Origins of Pokemon: Three Scary Stories in Japan
It has been a while since I’ve written a real article, and I simply must say, the introduction never gets any easier. Well, straight to the point, the purpose of this short article series will be to provide a background on the simple and not-so-simple origins, or speculated origins, of the Pokemon we all know and love. To start off, the most obvious place to begin would be in the homeland of the Pokemon franchise, Japan. Why scary stories then? Well that’s where all the fun is. Without further ado, let’s get started.
Everyone knows about the Kappa, or at least have heard about it. If you haven’t, hear are the facts. The Kappa is a tremendous example of what folklorists like to call a Kinderschreck, which basically means that it’s a fictitious story contrived to instill fear in children for a practical reason. In this case, to keep children away from dangerous watery places. This is illustrated in that the Kappa only targets children to drag to their watery graves. Like most folktales, the foundation of the Kappa story derives from some real world embodiment. Jeremy Wade of River Monsters attests that the Kappa bears a resemblance to the now endangered Eastern Hellbender of Japan (AKA the Japanese Giant Salamander). While this is entirely possible, it doesn’t exactly explain how the legends of the Kappa seem to hint that their is one oddly specific food item that could make the Kappa forsake its predatory habits for an alternative. This would be the cucumber. Odd? Yeah, pretty much, so why would the Pokemon company base several of their Pokemon off a vegetable-loving lake monster? Well, that’s exactly it. It’s a vegetable-loving lake monster. Creativity is a commodity in the Pokemon developer’s world. If anything is to be learned from the designs of the first Western Pokemon designer, James Turner, it’s that designing Pokemon isn’t easy. Once you’ve run out of real world influences, you’re left with the ice cream cones and vultures in bone diapers.
So what Pokemon are based off of the Kappa? Distinctly, at least 3, though there are trace suggestions in other designs that at least hint that the Kappa legend was brought into play at least a little bit. The front-runners though, are Golduck, Lombre, and Ludicolo. The latter two couldn’t be more obvious. Lombre’s PokeDex entry even says it likes jumping out of rivers to scare small children. In addition, their special ability in Rain Dish makes it quite clear. In the legend of the Kappa, it’s said that a Kappa will die if it doesn’t keep the circle on top of its head filled with water. One such legend depicts an individual who felt sorry for a Kappa that lost its water, so they refilled the dish. The Kappa was so grateful that it decided to become his servant. The resemblance of Golduck is a bit tougher to make out, but the characteristic beak and the semi-reptilian appearance are a dead giveaway.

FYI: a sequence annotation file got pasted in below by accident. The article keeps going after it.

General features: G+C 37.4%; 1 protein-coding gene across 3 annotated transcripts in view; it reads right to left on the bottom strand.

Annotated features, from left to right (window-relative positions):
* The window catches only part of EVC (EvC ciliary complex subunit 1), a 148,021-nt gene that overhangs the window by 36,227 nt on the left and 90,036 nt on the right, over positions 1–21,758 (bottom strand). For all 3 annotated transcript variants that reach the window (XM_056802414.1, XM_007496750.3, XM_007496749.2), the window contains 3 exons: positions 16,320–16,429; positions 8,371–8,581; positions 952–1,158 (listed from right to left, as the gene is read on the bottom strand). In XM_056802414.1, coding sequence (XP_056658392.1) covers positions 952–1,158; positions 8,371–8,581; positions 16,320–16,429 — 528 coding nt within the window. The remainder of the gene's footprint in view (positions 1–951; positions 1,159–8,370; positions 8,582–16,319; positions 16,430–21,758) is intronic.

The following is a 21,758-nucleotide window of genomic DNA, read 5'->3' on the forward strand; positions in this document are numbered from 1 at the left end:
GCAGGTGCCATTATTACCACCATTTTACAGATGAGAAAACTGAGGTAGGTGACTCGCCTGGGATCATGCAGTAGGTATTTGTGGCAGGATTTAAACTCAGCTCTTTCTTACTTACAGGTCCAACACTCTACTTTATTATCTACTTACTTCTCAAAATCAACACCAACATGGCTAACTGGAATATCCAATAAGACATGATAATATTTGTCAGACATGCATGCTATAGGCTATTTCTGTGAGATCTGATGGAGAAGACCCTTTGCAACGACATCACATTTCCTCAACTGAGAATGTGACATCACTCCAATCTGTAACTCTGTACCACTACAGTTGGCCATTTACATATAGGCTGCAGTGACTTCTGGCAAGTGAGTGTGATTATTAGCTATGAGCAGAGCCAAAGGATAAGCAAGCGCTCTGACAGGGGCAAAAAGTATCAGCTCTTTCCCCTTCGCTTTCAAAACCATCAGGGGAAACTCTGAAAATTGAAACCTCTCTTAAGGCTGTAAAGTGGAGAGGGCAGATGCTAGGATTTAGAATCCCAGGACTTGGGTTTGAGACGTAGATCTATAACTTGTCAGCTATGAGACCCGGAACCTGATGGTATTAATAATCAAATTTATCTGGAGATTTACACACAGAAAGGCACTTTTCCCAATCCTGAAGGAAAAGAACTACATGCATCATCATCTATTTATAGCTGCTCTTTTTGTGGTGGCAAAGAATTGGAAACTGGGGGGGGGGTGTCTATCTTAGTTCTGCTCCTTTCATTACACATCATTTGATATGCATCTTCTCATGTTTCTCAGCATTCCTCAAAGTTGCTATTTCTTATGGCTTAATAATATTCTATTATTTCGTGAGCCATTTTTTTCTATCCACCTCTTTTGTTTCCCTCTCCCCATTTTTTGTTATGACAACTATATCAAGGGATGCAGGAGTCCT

Other possible Kappa derivatives in Pokemon would seem to possibly be Carracosta, given that it’s a carnivore with a shell on its back, has a beak, and stands upright. Even the monkey Simipour has the ability to store water in its hair. The references are everywhere. Chances are, in Pokemon, if it stands upright and is a water Pokemon, it’s based on the Kappa.
The Futakuchi-Onna and the Kuchisake-Onna
In Japanese, Futakuchi-Onna translates to two-mouthed woman while the Kuchisake-Onna translates to the slit-mouthed woman. If there’s one thing Generation Three had, it’s a lot of real world references in their Pokemon designs. Perhaps that’s why it’s one of my favorites, heheh.
Moving on, the Futakuchi-Onna story describes of a woman whose husband was a miser who didn’t feed her enough. So, what else could resolve this issue except sprouting a second, more ravenous mouth that eats the penny-pinching husband along with anything else it wants? While there are the typical sexist undertones present here like much of Japanese folklore, I like this one. It’s basically saying, “You best take care of your significant other or they’ll be your biggest enemy.” Can you guess which Pokemon is based off of this one? You got it, it’s Mawile. This little Fairy Pokemon is wholly aware of its devious intentions, however, and actively seeks out prey to bewilder and consume.
On the other hand, we have the Kuchisake-Onna, also known as the slit-mouthed woman. While the comparison here isn’t as direct of a relation as Mawile was, there is certainly a parallel in the narratives. The Kuchisake-Onna is said to wander the streets of the Nagasaki Prefecture wearing a surgical mask. Supposedly, she would ask individuals if they thought she was pretty. If they said no, she killed them. If they said yes, she would remove the mask and reveal her mouth, which would be horribly mutilated. She would then ask again if they thought she was pretty. If no, she’d kill them. If yes, she would use her knife to make their mouth like her’s. The only way out of this situation would be to either say, “You look about average,” or ask in retort, “Am I pretty?” Either way, the monster would be confused, allowing time for escape. The relation here would seem to be closest to the ghost Pokemon, Banette. Banette wander streets in the night looking for the child that abandoned it. The relation here is that Banette was relegated to a position it didn’t want to be in, much like the monster, and consistently seeks to bring down others to its level. In this case, by killing them. Also, Banette has a zipped-up mouth that holds its life-force inside its body. Clearly, the Pokemon company changed the structure a bit, but the similarities are still there for sure.
Whatever the case is with these Pokemon, they’re just a few of the inspirations made incarnate in the Pokemon universe. Check back next week for even more Origins of Pokemon.